Suffering

Job 2:9-10

This saddness, its killing me inside.
And it shows, I cry more often. 
I am losing friends.
But nevertheless, you gotta stay strong.
Fight it.

Photo by Adrian Swancar / Unsplash

Then his wife said to him, “Do you still hold fast your integrity? Curse God and die!” But he said to her, “You speak as one of the wickedly foolish women speaks. Shall we indeed accept good from God and not accept calamity?” In all this Job did not sin with his lips.

Job 2:9–10, LSB

Job is a difficult book for many, and one can think unkindly of the words of Job’s wife because it is easy to forget the grief that she, too, is bearing. Job’s response is not unkind, but, in this account, the grief of the wife and mother who just lost all of her children and is now watching her husband’s health being attacked, we could hear in her words a part of our heart’s cries in the midst of despair. We may not relate to the wife, but her words are in line with the words and thoughts of Job’s friends. They all see the suffering as a punishment being sent by God. She responds in anger, and his friends respond in judgment. How often do we find this in struggles? In our suffering, God desires for us to draw nearer to Him, but often, we back away or withdraw completely and become engrossed in our self-pity. The issue of suffering often centers on the desire to point blame, but the reality of suffering is that it sometimes just is a part of our fallen creation. The joy comes fully in the knowledge that in Christ, we are guaranteed that there will be an end to all suffering when we are called home with Him in eternity.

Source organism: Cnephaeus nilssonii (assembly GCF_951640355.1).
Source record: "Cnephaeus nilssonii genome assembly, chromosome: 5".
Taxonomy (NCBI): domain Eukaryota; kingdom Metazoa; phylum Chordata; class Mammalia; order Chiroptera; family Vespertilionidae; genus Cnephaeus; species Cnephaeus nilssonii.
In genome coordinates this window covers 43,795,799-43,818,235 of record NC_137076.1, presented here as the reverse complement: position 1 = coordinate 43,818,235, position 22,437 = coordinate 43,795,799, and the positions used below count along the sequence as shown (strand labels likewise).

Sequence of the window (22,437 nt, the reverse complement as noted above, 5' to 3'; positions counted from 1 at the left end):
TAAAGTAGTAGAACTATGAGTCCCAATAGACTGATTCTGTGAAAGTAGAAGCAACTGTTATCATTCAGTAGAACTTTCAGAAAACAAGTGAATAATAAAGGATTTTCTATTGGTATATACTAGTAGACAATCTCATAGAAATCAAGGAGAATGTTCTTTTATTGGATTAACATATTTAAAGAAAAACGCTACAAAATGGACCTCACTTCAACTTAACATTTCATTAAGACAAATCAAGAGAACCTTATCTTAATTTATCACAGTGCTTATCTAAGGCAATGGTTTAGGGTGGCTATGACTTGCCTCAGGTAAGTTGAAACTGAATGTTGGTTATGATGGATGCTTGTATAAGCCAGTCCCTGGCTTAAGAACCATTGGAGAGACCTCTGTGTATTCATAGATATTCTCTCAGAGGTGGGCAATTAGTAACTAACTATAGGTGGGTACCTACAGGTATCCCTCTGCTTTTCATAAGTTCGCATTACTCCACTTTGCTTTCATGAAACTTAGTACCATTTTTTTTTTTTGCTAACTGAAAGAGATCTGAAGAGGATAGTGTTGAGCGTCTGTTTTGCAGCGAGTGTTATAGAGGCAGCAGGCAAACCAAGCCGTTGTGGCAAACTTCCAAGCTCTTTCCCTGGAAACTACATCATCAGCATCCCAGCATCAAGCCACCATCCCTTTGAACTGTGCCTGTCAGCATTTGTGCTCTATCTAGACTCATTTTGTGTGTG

Let us pray. I thank you, my heavenly Father, through Jesus Christ, your dear Son, that you have kept me this night from all harm and danger, and I ask you to protect me this day also from sin and every evil, that in all I do today, I may please you. For into your hands, I commend myself, my body and soul, and all that is mine. Let your holy angel watch over me, that the wicked foe have no power over me. Amen.